What are the best products for thickening hair?

Aside from clever cuts and dietary changes, there are a wealth of volumising products on the market to try at home.

Scalp masks and treatments

To maintain hair thickness in the long term, and promote overall healthy hair growth, Ohta recommends paying particular attention to the scalp, cleaning it every two to three days and incorporating a good scalp oil into your hair care routine. “A tight scalp means there is tension which is caused by stress, this is a cause of hair loss,” she says. “Stimulate hair fibre and growth, and support good blood circulation, by regularly massaging the scalp.” Leonor Greyl does a particularly good scalp oil, Regenerescence Naturelle, powered by ginger extract and chilli rose, which you apply onto a dry scalp once or twice a week. Try Hairburst’s Multi-Active Scalp Serum, Grow Gorgeous and Inkey List.

Can thin hair become thick again?

“The results you see will largely be dependent on the type or types of hair loss you have; some are reversible, and others are manageable,” says Anabel Kingsley, citing the brand’s Density range as helpful. “Common culprits that cause a deterioration in hair quality, such as excessive shedding, poor hair condition and breakage, can be reversed. Active and pronounced genetic hair thinning is more complex to treat, but can certainly be managed with medical-grade solutions which are available at our London Clinic.”

How to cut your hair to make it look thicker

For those looking for a short cut, a quick trip to the salon can solve even the most stubborn of hair woes. What to ask for? Try a shoulder length bob or any kind of blunt style to create a thicker, fuller appearance.

“Excessive layering can take the volume out of the hair, making it look quite flat and lifeless,” says celebrity hair stylist George Northwood. “My advice is to keep thinner hair all one length. A micro-trim is another great cut for fine hair, simply taking the most minute ends off your hair every six weeks can help the hair look more thick and healthy.”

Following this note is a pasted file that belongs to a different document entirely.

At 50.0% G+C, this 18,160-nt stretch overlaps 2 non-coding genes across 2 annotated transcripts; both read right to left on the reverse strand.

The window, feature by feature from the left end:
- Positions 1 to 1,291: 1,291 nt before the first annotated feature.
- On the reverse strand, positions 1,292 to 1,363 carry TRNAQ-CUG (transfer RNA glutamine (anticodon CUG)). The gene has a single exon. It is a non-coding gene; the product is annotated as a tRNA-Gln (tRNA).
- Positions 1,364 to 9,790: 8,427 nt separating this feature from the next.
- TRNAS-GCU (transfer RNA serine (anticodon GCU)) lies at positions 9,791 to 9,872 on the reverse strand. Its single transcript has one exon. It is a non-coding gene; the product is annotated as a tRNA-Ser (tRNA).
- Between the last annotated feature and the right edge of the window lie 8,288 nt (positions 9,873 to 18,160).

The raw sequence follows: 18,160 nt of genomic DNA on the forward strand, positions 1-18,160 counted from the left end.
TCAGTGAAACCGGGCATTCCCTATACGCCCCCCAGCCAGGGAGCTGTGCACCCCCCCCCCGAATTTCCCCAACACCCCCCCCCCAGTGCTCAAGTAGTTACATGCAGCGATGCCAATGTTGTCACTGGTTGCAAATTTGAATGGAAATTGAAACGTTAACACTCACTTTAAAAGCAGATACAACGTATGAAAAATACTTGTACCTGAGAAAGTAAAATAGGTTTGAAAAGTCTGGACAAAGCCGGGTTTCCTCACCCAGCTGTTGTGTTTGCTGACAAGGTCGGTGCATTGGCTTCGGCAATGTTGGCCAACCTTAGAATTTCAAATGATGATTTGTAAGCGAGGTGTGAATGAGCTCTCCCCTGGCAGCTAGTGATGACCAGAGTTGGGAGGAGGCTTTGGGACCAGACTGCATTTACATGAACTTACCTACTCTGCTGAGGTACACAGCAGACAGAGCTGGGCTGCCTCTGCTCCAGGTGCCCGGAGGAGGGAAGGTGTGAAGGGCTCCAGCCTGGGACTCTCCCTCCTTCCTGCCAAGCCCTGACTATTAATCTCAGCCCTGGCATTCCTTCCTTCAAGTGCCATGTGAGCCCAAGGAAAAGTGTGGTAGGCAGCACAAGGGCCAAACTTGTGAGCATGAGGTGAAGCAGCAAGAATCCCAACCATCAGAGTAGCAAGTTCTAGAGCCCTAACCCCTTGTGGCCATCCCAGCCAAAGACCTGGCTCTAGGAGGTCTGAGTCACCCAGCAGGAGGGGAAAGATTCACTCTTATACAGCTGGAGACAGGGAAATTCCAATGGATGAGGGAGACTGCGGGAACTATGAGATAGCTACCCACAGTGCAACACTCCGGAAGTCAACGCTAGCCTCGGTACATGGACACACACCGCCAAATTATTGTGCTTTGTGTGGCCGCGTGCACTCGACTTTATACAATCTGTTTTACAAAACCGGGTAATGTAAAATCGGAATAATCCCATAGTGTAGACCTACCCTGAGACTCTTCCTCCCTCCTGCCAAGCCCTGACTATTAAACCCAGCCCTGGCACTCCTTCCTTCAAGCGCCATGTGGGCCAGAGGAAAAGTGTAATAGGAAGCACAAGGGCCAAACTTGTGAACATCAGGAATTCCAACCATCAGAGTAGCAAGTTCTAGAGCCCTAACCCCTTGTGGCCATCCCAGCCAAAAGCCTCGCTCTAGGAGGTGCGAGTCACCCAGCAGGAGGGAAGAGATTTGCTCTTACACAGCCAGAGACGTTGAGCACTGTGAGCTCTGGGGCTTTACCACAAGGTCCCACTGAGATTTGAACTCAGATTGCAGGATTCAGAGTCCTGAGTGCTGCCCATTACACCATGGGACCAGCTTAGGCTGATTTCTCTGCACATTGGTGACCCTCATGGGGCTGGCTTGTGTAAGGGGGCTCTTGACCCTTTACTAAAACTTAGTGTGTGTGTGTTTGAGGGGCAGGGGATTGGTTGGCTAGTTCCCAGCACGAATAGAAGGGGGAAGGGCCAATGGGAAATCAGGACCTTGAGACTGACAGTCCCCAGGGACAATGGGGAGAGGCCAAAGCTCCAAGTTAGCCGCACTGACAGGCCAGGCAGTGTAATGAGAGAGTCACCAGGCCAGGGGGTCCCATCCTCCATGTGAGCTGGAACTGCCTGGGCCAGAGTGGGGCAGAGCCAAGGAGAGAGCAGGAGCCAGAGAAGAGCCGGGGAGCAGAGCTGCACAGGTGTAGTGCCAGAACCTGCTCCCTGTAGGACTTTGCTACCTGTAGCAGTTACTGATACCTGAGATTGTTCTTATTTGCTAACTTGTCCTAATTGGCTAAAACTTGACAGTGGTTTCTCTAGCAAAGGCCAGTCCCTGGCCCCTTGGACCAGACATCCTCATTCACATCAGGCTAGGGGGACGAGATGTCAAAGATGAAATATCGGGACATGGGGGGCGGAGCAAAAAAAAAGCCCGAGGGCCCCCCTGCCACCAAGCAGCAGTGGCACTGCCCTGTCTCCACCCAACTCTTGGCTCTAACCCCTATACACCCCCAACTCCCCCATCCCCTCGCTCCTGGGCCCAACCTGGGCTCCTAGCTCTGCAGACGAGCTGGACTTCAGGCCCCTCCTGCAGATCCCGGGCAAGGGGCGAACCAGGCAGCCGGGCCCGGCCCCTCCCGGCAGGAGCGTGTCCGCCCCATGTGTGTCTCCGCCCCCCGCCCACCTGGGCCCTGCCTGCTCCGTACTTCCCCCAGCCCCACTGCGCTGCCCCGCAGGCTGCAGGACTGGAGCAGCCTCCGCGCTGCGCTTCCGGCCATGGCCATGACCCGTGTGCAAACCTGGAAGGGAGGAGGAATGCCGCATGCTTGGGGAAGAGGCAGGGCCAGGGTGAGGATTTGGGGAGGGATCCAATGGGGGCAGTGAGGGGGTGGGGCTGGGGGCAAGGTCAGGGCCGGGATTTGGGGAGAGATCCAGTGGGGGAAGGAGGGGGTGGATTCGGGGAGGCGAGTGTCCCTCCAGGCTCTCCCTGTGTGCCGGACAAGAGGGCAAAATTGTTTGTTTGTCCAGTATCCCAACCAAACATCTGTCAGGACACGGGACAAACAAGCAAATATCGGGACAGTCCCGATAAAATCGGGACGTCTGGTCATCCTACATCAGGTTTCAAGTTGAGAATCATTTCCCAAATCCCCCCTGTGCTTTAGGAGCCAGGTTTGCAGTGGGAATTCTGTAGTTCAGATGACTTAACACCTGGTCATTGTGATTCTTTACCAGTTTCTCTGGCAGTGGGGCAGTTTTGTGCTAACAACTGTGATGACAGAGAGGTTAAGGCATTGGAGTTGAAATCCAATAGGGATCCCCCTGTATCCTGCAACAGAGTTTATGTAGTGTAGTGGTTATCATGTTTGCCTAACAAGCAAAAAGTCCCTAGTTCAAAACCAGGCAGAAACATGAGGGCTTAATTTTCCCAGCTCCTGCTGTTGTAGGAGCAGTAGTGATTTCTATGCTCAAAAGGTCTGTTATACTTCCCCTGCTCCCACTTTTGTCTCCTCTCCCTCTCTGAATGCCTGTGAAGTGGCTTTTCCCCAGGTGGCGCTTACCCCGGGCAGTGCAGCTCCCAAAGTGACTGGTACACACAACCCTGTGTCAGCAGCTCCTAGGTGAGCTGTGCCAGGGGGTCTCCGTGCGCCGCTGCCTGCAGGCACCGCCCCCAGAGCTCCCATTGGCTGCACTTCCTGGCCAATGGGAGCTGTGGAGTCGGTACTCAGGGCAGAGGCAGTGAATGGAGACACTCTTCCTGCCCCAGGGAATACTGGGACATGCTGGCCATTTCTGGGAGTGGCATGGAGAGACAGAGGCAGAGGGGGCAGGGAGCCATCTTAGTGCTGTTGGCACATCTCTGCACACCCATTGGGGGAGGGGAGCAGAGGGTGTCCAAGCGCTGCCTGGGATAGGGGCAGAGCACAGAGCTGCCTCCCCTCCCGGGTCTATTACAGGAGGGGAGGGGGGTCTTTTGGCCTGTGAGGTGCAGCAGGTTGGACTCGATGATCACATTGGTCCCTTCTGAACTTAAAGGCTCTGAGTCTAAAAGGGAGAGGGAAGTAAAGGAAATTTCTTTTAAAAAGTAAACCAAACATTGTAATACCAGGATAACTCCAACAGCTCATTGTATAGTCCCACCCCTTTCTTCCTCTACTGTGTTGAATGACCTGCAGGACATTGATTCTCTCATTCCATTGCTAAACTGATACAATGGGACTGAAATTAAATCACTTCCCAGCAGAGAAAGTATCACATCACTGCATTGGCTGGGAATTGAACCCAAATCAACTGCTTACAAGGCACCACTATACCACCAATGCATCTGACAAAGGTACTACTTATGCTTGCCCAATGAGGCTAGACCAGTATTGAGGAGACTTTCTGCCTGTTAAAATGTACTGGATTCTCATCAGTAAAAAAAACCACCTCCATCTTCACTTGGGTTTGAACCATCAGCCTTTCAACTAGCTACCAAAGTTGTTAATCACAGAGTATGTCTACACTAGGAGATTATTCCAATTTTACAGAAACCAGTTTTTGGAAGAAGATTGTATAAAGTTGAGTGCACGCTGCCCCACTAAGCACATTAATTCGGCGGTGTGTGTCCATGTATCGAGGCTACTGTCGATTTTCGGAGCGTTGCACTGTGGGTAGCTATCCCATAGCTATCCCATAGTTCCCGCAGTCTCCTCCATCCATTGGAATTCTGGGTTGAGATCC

As for styling, Northwood recommends rough drying the hair upside down to create volume at the root. “When you flip your head back up, smooth the lengths and ends of your hair with your fingers or a brush and leave the roots as they are for a voluminous look,” he adds.

And be smart about colour. Avoid anything too one-dimensional – multiple tones in highlights or lowlights will give the hair depth and avoid it looking too thin.

Shampoo and conditioning

“Don’t be afraid to shampoo your hair,” advises Kingsley. “Contrary to popular belief, shampooing does not cause hair loss. Quite the contrary. Frequent washing helps to keep the scalp environment healthy – which is essential to hair growth.”

Thickening shampoos are now very effective, and there are plenty to choose from. The best solutions offer nourishing treatment for the hair, while lifting excess oil and product from hair shafts to stop it from being weighed down. Ouai Haircare, from celebrity favourite Jen Atkin, does a very good shampoo and conditioner. As does NatureLab TOKYO, Living Proof and Oribe. The Aveda Invati range and Kérastase Densifique are also excellent.

But be careful not to use too much product. “I often see clients with fine hair complaining about their hair feeling weighed down and greasy,” says Northwood. “What they haven’t realised is that their hair has an intense build-up of product from heavy conditioners or hair oils that is making it feel heavy and dull. In this case, I always recommend a good, deep cleansing detox shampoo. My UNDONE Unpolluted Shampoo is great when you use it once a week; it will gently strip out all of the build-up and leave you with a clean slate. Hair will be instantly revived and feel much lighter and full of body.”

To promote healthy hair in the long term, Kingsley recommends a pre-shampoo treatment to add elasticity and strengthen the hair overall. “I love our Elasticizer, originally formulated for Audrey Hepburn. Because it’s a pre-shampoo treatment, it will not weigh your hair down. You leave it on your strands for long enough to penetrate (20 minutes to an hour) and then shampoo away any excess residue.”


Though often overlooked, the way you brush your hair can be instrumental to its overall condition. For thickening hair, opt for a ceramic-barrel brush when blow-drying. Try ghd or WetBrush. And choose an ionic dryer by BaByliss or Bio Ionic to blow out negative ions, leaving the hair smoothed and de-frizzed.

“By introducing warm air beneath the brush at root level, this will add mega amounts of volume,” says Northwood. “When you remove the brush, make sure you twist it out of the hair instead of brushing it through, this will make sure the shape and volume of the curls stay intact.”


When it comes to styling thin hair, a good volumising spray is a must. Spritz directly at the roots to give hair height and a volume boost, making it appear bouncier and thicker.

“Our hair tends to become dryer as we get older,” says Kingsley. “This can cause it to break and fray, so using light, moisturising products is very important. Don’t underestimate the impact that a good volumising product can have. They can immediately camouflage hair thinning and boost your morale and confidence.”

For the best results, try R+Co DALLAS Thickening Spray, Larry King Hair Care Volumizing Hair Mist or Philip Kingsley Maximiser.

This article was originally published on Vogue UK.